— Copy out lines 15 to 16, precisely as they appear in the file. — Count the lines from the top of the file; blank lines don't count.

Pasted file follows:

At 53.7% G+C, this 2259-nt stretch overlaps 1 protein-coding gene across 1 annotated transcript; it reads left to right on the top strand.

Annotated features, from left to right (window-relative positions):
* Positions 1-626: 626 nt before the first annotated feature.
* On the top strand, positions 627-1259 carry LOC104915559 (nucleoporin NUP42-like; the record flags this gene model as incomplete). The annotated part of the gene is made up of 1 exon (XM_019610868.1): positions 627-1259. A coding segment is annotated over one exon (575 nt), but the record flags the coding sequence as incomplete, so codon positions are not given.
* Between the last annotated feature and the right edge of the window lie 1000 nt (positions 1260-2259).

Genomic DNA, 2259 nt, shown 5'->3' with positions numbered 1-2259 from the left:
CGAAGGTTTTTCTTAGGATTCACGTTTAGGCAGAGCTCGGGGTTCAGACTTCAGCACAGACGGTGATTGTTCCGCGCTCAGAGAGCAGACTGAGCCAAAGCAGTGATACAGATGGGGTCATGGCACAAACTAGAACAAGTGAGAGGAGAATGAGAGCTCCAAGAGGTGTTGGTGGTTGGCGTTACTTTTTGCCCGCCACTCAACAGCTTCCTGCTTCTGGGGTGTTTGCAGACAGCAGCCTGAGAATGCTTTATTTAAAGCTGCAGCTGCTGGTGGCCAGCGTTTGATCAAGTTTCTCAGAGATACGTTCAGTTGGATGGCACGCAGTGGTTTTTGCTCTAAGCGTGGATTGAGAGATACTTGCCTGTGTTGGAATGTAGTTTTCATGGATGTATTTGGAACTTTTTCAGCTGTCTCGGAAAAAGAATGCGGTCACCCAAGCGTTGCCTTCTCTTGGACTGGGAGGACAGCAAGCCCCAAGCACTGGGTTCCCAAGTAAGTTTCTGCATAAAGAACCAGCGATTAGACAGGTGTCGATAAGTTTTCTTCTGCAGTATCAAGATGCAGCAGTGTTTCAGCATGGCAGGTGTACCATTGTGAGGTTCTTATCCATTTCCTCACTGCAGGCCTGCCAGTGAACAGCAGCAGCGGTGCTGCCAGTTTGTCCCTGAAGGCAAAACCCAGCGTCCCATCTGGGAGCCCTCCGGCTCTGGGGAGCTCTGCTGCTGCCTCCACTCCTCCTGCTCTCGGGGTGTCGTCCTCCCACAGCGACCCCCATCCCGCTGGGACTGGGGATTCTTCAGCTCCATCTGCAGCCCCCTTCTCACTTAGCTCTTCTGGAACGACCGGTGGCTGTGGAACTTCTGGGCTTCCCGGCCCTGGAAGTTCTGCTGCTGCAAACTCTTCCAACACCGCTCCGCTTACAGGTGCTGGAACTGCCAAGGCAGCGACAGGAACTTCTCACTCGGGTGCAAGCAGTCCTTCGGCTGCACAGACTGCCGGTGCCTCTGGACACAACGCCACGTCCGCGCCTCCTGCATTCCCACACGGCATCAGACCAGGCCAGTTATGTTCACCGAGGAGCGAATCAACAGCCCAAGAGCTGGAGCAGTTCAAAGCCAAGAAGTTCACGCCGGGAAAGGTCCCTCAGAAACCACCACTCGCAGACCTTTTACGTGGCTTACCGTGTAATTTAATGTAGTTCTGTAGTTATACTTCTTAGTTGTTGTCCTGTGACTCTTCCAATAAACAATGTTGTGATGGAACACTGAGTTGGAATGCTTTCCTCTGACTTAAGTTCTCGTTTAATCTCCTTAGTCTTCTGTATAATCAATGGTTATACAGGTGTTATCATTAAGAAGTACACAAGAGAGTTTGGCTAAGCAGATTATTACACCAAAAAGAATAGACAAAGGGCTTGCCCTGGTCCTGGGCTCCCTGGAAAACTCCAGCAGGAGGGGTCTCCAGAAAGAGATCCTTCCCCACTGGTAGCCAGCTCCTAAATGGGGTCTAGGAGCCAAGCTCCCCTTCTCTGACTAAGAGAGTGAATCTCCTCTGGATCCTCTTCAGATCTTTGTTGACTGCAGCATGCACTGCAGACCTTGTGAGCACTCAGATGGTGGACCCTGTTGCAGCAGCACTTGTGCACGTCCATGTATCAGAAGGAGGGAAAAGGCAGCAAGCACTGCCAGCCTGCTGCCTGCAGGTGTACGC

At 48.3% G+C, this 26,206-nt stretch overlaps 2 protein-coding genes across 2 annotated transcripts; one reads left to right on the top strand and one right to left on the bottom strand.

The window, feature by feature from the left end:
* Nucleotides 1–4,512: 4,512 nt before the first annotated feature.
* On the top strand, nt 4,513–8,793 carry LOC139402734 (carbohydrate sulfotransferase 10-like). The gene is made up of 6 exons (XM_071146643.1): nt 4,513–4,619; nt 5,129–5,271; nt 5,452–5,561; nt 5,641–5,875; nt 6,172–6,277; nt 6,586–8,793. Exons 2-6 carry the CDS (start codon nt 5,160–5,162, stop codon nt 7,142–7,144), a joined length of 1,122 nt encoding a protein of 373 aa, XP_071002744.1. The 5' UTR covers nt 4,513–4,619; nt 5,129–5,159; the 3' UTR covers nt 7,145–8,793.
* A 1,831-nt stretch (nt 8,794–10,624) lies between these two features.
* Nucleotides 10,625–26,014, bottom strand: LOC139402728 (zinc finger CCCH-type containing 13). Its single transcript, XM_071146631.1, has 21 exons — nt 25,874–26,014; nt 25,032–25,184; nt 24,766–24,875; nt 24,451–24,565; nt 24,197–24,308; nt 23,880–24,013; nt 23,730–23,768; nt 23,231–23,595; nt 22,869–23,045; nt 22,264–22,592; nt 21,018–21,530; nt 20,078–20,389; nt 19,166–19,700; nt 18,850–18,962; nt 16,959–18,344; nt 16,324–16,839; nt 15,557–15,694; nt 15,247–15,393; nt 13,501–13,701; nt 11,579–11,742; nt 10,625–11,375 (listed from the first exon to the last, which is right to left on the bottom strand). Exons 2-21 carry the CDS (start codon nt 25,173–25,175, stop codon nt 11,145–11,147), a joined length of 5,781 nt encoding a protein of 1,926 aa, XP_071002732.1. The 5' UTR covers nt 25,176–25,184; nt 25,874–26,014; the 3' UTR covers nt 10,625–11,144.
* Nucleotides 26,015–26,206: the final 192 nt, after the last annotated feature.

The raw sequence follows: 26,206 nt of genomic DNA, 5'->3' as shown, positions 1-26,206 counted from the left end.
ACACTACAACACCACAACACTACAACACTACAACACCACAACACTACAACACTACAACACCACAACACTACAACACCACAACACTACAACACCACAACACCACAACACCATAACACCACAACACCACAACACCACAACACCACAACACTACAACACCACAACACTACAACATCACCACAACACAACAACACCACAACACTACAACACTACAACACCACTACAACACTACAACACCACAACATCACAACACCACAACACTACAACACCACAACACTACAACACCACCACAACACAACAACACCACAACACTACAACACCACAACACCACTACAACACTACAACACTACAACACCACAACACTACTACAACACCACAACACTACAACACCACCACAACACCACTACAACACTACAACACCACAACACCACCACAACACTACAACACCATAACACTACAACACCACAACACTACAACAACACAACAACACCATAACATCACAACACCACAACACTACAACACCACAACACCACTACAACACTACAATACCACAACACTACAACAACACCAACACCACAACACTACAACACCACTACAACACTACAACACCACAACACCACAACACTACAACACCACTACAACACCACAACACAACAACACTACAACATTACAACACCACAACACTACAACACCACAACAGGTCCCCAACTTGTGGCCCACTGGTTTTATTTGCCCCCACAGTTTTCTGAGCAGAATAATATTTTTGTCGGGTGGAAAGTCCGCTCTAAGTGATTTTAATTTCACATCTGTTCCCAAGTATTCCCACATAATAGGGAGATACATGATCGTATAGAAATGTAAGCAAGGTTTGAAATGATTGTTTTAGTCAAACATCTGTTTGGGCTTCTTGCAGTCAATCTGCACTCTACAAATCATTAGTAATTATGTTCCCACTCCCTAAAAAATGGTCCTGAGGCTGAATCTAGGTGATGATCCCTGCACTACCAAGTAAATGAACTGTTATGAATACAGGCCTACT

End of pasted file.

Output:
The raw sequence follows: 26,206 nt of genomic DNA, 5'->3' as shown, positions 1-26,206 counted from the left end.
ACACTACAACACCACAACACTACAACACTACAACACCACAACACTACAACACTACAACACCACAACACTACAACACCACAACACTACAACACCACAACACCACAACACCATAACACCACAACACCACAACACCACAACACCACAACACTACAACACCACAACACTACAACATCACCACAACACAACAACACCACAACACTACAACACTACAACACCACTACAACACTACAACACCACAACATCACAACACCACAACACTACAACACCACAACACTACAACACCACCACAACACAACAACACCACAACACTACAACACCACAACACCACTACAACACTACAACACTACAACACCACAACACTACTACAACACCACAACACTACAACACCACCACAACACCACTACAACACTACAACACCACAACACCACCACAACACTACAACACCATAACACTACAACACCACAACACTACAACAACACAACAACACCATAACATCACAACACCACAACACTACAACACCACAACACCACTACAACACTACAATACCACAACACTACAACAACACCAACACCACAACACTACAACACCACTACAACACTACAACACCACAACACCACAACACTACAACACCACTACAACACCACAACACAACAACACTACAACATTACAACACCACAACACTACAACACCACAACAGGTCCCCAACTTGTGGCCCACTGGTTTTATTTGCCCCCACAGTTTTCTGAGCAGAATAATATTTTTGTCGGGTGGAAAGTCCGCTCTAAGTGATTTTAATTTCACATCTGTTCCCAAGTATTCCCACATAATAGGGAGATACATGATCGTATAGAAATGTAAGCAAGGTTTGAAATGATTGTTTTAGTCAAACATCTGTTTGGGCTTCTTGCAGTCAATCTGCACTCTACAAATCATTAGTAATTATGTTCCCACTCCCTAAAAAATGGTCCTGAGGCTGAATCTAGGTGATGATCCCTGCACTACCAAGTAAATGAACTGTTATGAATACAGGCCTACT